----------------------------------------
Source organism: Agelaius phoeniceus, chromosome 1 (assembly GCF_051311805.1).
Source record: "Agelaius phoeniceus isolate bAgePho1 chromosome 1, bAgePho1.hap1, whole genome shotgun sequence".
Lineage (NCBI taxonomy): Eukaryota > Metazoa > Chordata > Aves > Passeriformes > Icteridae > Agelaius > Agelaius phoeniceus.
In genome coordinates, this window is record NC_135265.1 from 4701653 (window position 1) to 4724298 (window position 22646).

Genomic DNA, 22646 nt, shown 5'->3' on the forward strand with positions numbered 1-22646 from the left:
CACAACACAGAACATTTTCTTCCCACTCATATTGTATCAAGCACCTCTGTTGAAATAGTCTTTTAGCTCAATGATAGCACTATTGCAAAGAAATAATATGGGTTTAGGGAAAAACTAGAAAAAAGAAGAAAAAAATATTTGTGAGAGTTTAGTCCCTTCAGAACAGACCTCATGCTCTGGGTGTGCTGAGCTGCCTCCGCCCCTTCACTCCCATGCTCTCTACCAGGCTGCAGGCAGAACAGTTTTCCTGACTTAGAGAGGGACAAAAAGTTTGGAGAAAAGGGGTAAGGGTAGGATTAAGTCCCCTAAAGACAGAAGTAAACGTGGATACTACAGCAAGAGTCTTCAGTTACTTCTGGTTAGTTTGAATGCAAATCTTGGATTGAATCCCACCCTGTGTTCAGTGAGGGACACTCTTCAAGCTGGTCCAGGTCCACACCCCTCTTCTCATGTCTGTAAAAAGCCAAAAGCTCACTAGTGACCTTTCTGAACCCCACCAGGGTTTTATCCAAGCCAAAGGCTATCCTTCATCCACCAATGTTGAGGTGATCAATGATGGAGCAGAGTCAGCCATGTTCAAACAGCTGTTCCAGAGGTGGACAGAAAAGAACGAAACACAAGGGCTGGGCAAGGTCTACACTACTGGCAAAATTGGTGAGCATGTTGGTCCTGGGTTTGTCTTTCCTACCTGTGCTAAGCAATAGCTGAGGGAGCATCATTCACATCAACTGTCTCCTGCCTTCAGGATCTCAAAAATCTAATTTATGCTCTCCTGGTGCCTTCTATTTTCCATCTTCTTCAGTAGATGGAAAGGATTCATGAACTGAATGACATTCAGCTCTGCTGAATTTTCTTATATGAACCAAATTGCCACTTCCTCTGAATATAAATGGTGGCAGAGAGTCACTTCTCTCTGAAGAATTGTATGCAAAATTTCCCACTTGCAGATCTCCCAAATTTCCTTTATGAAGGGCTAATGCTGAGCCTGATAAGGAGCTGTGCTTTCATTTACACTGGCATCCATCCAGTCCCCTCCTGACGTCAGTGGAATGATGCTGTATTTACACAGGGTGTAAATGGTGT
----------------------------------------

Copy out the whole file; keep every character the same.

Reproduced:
Source organism: Agelaius phoeniceus, chromosome 1 (assembly GCF_051311805.1).
Source record: "Agelaius phoeniceus isolate bAgePho1 chromosome 1, bAgePho1.hap1, whole genome shotgun sequence".
Lineage (NCBI taxonomy): Eukaryota > Metazoa > Chordata > Aves > Passeriformes > Icteridae > Agelaius > Agelaius phoeniceus.
In genome coordinates, this window is record NC_135265.1 from 4701653 (window position 1) to 4724298 (window position 22646).

Genomic DNA, 22646 nt, shown 5'->3' on the forward strand with positions numbered 1-22646 from the left:
CACAACACAGAACATTTTCTTCCCACTCATATTGTATCAAGCACCTCTGTTGAAATAGTCTTTTAGCTCAATGATAGCACTATTGCAAAGAAATAATATGGGTTTAGGGAAAAACTAGAAAAAAGAAGAAAAAAATATTTGTGAGAGTTTAGTCCCTTCAGAACAGACCTCATGCTCTGGGTGTGCTGAGCTGCCTCCGCCCCTTCACTCCCATGCTCTCTACCAGGCTGCAGGCAGAACAGTTTTCCTGACTTAGAGAGGGACAAAAAGTTTGGAGAAAAGGGGTAAGGGTAGGATTAAGTCCCCTAAAGACAGAAGTAAACGTGGATACTACAGCAAGAGTCTTCAGTTACTTCTGGTTAGTTTGAATGCAAATCTTGGATTGAATCCCACCCTGTGTTCAGTGAGGGACACTCTTCAAGCTGGTCCAGGTCCACACCCCTCTTCTCATGTCTGTAAAAAGCCAAAAGCTCACTAGTGACCTTTCTGAACCCCACCAGGGTTTTATCCAAGCCAAAGGCTATCCTTCATCCACCAATGTTGAGGTGATCAATGATGGAGCAGAGTCAGCCATGTTCAAACAGCTGTTCCAGAGGTGGACAGAAAAGAACGAAACACAAGGGCTGGGCAAGGTCTACACTACTGGCAAAATTGGTGAGCATGTTGGTCCTGGGTTTGTCTTTCCTACCTGTGCTAAGCAATAGCTGAGGGAGCATCATTCACATCAACTGTCTCCTGCCTTCAGGATCTCAAAAATCTAATTTATGCTCTCCTGGTGCCTTCTATTTTCCATCTTCTTCAGTAGATGGAAAGGATTCATGAACTGAATGACATTCAGCTCTGCTGAATTTTCTTATATGAACCAAATTGCCACTTCCTCTGAATATAAATGGTGGCAGAGAGTCACTTCTCTCTGAAGAATTGTATGCAAAATTTCCCACTTGCAGATCTCCCAAATTTCCTTTATGAAGGGCTAATGCTGAGCCTGATAAGGAGCTGTGCTTTCATTTACACTGGCATCCATCCAGTCCCCTCCTGACGTCAGTGGAATGATGCTGTATTTACACAGGGTGTAAATGGTGT